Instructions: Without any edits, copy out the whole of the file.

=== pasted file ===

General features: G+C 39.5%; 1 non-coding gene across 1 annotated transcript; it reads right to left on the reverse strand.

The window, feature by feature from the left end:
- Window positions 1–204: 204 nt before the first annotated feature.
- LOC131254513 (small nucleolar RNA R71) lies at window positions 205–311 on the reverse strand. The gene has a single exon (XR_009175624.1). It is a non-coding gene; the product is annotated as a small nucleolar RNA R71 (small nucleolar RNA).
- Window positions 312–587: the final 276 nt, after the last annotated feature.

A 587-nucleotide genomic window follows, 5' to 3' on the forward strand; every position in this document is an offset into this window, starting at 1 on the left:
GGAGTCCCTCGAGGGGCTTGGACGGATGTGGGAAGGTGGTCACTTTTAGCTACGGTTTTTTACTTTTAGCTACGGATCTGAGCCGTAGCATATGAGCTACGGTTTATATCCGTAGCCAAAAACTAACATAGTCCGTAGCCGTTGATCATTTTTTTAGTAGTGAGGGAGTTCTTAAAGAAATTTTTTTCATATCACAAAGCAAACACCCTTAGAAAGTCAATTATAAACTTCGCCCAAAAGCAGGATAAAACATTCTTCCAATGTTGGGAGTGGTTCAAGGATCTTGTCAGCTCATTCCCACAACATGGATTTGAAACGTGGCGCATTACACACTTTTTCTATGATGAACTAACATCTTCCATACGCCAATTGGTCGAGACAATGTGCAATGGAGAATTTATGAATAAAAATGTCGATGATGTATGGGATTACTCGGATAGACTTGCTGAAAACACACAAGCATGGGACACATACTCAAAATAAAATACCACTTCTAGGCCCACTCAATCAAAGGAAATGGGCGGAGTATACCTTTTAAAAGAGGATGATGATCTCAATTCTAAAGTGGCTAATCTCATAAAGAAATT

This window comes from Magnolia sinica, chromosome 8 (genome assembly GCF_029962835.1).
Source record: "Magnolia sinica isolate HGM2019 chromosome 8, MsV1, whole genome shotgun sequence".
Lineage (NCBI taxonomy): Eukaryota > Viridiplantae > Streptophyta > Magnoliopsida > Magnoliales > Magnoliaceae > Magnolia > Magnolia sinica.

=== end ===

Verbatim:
General features: G+C 39.5%; 1 non-coding gene across 1 annotated transcript; it reads right to left on the reverse strand.

The window, feature by feature from the left end:
- Window positions 1–204: 204 nt before the first annotated feature.
- LOC131254513 (small nucleolar RNA R71) lies at window positions 205–311 on the reverse strand. The gene has a single exon (XR_009175624.1). It is a non-coding gene; the product is annotated as a small nucleolar RNA R71 (small nucleolar RNA).
- Window positions 312–587: the final 276 nt, after the last annotated feature.

A 587-nucleotide genomic window follows, 5' to 3' on the forward strand; every position in this document is an offset into this window, starting at 1 on the left:
GGAGTCCCTCGAGGGGCTTGGACGGATGTGGGAAGGTGGTCACTTTTAGCTACGGTTTTTTACTTTTAGCTACGGATCTGAGCCGTAGCATATGAGCTACGGTTTATATCCGTAGCCAAAAACTAACATAGTCCGTAGCCGTTGATCATTTTTTTAGTAGTGAGGGAGTTCTTAAAGAAATTTTTTTCATATCACAAAGCAAACACCCTTAGAAAGTCAATTATAAACTTCGCCCAAAAGCAGGATAAAACATTCTTCCAATGTTGGGAGTGGTTCAAGGATCTTGTCAGCTCATTCCCACAACATGGATTTGAAACGTGGCGCATTACACACTTTTTCTATGATGAACTAACATCTTCCATACGCCAATTGGTCGAGACAATGTGCAATGGAGAATTTATGAATAAAAATGTCGATGATGTATGGGATTACTCGGATAGACTTGCTGAAAACACACAAGCATGGGACACATACTCAAAATAAAATACCACTTCTAGGCCCACTCAATCAAAGGAAATGGGCGGAGTATACCTTTTAAAAGAGGATGATGATCTCAATTCTAAAGTGGCTAATCTCATAAAGAAATT

This window comes from Magnolia sinica, chromosome 8 (genome assembly GCF_029962835.1).
Source record: "Magnolia sinica isolate HGM2019 chromosome 8, MsV1, whole genome shotgun sequence".
Lineage (NCBI taxonomy): Eukaryota > Viridiplantae > Streptophyta > Magnoliopsida > Magnoliales > Magnoliaceae > Magnolia > Magnolia sinica.